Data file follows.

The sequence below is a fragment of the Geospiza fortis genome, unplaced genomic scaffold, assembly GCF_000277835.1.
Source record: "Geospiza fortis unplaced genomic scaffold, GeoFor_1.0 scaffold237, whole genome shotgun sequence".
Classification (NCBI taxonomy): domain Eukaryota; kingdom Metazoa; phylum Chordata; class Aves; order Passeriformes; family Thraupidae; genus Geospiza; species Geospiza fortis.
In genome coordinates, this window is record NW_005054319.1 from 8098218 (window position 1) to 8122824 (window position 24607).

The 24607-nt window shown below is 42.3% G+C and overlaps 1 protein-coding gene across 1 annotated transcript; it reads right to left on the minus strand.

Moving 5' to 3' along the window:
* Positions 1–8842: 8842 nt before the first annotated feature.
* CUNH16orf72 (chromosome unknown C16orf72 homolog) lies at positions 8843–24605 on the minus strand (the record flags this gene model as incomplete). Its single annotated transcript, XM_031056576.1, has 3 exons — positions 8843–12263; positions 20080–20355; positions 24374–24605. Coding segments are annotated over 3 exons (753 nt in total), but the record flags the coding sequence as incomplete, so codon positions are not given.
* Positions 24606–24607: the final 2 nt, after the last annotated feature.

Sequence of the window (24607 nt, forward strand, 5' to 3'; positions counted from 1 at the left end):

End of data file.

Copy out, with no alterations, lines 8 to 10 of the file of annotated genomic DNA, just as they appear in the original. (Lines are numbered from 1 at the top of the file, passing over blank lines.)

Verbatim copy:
* CUNH16orf72 (chromosome unknown C16orf72 homolog) lies at positions 8843–24605 on the minus strand (the record flags this gene model as incomplete). Its single annotated transcript, XM_031056576.1, has 3 exons — positions 8843–12263; positions 20080–20355; positions 24374–24605. Coding segments are annotated over 3 exons (753 nt in total), but the record flags the coding sequence as incomplete, so codon positions are not given.
* Positions 24606–24607: the final 2 nt, after the last annotated feature.

Sequence of the window (24607 nt, forward strand, 5' to 3'; positions counted from 1 at the left end):